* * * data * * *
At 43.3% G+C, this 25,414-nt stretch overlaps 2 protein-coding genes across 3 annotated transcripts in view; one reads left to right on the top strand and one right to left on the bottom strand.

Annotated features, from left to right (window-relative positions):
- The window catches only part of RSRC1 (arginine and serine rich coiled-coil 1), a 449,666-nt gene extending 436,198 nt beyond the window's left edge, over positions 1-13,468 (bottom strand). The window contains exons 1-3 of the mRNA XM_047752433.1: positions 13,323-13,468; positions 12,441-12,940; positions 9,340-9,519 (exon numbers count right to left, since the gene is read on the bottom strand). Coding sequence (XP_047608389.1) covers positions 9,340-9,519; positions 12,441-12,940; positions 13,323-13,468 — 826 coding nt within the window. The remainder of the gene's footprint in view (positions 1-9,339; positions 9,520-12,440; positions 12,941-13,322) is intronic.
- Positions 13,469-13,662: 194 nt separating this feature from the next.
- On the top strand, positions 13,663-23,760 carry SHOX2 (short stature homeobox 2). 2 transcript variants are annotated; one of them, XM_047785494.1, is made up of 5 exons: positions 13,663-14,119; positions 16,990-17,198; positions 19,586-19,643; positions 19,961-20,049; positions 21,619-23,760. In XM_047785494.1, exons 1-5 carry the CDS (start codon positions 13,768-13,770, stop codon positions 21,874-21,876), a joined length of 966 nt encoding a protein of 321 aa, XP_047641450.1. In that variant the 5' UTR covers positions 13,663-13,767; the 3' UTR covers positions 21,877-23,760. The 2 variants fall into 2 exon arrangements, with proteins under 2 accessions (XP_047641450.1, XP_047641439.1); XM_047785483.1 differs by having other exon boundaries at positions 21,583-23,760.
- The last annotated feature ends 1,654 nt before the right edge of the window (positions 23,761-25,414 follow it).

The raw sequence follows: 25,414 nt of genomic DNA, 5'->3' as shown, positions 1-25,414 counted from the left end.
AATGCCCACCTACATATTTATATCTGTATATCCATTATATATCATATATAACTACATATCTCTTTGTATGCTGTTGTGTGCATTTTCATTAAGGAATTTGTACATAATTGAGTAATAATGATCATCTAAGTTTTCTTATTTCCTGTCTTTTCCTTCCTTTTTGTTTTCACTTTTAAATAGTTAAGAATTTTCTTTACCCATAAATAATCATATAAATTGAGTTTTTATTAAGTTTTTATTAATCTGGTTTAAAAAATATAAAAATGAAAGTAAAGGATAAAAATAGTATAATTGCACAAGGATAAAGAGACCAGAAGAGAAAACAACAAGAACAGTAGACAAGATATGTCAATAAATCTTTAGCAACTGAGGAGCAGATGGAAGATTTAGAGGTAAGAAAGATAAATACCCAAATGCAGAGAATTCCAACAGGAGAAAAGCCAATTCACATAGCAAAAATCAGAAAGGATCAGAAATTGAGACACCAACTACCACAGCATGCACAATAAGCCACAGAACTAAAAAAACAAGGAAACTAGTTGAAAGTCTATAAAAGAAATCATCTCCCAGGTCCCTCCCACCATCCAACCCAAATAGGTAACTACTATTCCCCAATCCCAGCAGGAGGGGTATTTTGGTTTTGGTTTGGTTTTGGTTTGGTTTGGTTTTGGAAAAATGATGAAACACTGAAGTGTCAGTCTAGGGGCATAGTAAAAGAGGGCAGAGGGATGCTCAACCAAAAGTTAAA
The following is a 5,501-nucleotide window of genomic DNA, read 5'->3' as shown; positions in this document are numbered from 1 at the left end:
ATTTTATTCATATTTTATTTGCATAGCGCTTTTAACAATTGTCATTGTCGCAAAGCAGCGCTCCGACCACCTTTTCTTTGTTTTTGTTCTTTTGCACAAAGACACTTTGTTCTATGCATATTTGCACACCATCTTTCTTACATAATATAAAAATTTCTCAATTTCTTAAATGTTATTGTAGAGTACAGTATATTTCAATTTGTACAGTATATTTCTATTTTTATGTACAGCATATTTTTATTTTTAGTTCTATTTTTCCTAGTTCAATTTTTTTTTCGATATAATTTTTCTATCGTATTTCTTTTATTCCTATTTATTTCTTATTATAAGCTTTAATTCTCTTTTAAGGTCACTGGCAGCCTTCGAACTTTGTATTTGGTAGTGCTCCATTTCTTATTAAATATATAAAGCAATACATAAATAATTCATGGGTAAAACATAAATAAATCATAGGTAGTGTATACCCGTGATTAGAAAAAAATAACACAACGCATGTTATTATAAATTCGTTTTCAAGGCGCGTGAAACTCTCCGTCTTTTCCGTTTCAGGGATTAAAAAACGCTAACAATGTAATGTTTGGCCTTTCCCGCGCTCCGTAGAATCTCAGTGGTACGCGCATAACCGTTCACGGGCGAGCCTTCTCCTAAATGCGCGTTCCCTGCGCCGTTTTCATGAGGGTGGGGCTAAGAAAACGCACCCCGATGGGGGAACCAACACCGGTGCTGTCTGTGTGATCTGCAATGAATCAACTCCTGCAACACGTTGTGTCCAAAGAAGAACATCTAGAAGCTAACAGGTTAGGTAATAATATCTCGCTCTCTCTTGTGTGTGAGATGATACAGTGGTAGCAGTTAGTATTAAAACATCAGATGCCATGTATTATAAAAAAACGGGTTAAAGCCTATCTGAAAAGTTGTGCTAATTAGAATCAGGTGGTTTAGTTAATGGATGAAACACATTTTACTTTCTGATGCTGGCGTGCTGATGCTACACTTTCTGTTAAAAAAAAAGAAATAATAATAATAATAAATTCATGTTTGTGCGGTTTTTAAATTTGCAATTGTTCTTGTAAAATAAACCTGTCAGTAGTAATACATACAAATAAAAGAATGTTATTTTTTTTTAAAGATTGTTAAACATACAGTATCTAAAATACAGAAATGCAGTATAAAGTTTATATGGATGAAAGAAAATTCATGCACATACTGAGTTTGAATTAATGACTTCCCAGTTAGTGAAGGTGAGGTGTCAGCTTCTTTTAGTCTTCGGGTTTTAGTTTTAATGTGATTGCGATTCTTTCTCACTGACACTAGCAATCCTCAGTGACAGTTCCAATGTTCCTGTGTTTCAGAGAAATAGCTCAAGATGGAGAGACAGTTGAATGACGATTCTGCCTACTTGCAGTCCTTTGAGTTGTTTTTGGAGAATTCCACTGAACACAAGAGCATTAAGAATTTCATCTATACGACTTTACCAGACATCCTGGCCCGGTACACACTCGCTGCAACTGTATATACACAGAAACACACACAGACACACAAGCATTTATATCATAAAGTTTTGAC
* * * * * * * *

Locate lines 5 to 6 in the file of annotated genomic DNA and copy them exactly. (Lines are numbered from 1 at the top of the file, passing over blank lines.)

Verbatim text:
- On the top strand, positions 13,663-23,760 carry SHOX2 (short stature homeobox 2). 2 transcript variants are annotated; one of them, XM_047785494.1, is made up of 5 exons: positions 13,663-14,119; positions 16,990-17,198; positions 19,586-19,643; positions 19,961-20,049; positions 21,619-23,760. In XM_047785494.1, exons 1-5 carry the CDS (start codon positions 13,768-13,770, stop codon positions 21,874-21,876), a joined length of 966 nt encoding a protein of 321 aa, XP_047641450.1. In that variant the 5' UTR covers positions 13,663-13,767; the 3' UTR covers positions 21,877-23,760. The 2 variants fall into 2 exon arrangements, with proteins under 2 accessions (XP_047641450.1, XP_047641439.1); XM_047785483.1 differs by having other exon boundaries at positions 21,583-23,760.
- The last annotated feature ends 1,654 nt before the right edge of the window (positions 23,761-25,414 follow it).